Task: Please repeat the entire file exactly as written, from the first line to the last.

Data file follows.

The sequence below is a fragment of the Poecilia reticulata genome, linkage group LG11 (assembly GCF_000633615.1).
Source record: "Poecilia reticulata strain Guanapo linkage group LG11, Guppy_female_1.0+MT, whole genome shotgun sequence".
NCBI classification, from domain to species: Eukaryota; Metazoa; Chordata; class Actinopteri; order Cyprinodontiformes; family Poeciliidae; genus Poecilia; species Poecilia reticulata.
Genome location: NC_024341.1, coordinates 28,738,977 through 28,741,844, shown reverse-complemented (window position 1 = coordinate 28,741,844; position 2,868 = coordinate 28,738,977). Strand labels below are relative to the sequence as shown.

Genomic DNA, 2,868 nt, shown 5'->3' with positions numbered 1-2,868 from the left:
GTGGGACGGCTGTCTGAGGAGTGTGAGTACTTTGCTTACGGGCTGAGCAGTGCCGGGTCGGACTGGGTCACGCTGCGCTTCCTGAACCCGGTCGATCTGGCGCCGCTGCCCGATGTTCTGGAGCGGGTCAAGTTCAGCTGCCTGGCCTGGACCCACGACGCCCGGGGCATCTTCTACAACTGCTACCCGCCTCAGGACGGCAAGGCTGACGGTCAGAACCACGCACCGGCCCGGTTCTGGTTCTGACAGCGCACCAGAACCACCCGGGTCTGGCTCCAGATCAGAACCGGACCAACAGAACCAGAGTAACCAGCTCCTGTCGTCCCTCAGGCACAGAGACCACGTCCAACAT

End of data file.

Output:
The sequence below is a fragment of the Poecilia reticulata genome, linkage group LG11 (assembly GCF_000633615.1).
Source record: "Poecilia reticulata strain Guanapo linkage group LG11, Guppy_female_1.0+MT, whole genome shotgun sequence".
NCBI classification, from domain to species: Eukaryota; Metazoa; Chordata; class Actinopteri; order Cyprinodontiformes; family Poeciliidae; genus Poecilia; species Poecilia reticulata.
Genome location: NC_024341.1, coordinates 28,738,977 through 28,741,844, shown reverse-complemented (window position 1 = coordinate 28,741,844; position 2,868 = coordinate 28,738,977). Strand labels below are relative to the sequence as shown.

Genomic DNA, 2,868 nt, shown 5'->3' with positions numbered 1-2,868 from the left:
GTGGGACGGCTGTCTGAGGAGTGTGAGTACTTTGCTTACGGGCTGAGCAGTGCCGGGTCGGACTGGGTCACGCTGCGCTTCCTGAACCCGGTCGATCTGGCGCCGCTGCCCGATGTTCTGGAGCGGGTCAAGTTCAGCTGCCTGGCCTGGACCCACGACGCCCGGGGCATCTTCTACAACTGCTACCCGCCTCAGGACGGCAAGGCTGACGGTCAGAACCACGCACCGGCCCGGTTCTGGTTCTGACAGCGCACCAGAACCACCCGGGTCTGGCTCCAGATCAGAACCGGACCAACAGAACCAGAGTAACCAGCTCCTGTCGTCCCTCAGGCACAGAGACCACGTCCAACAT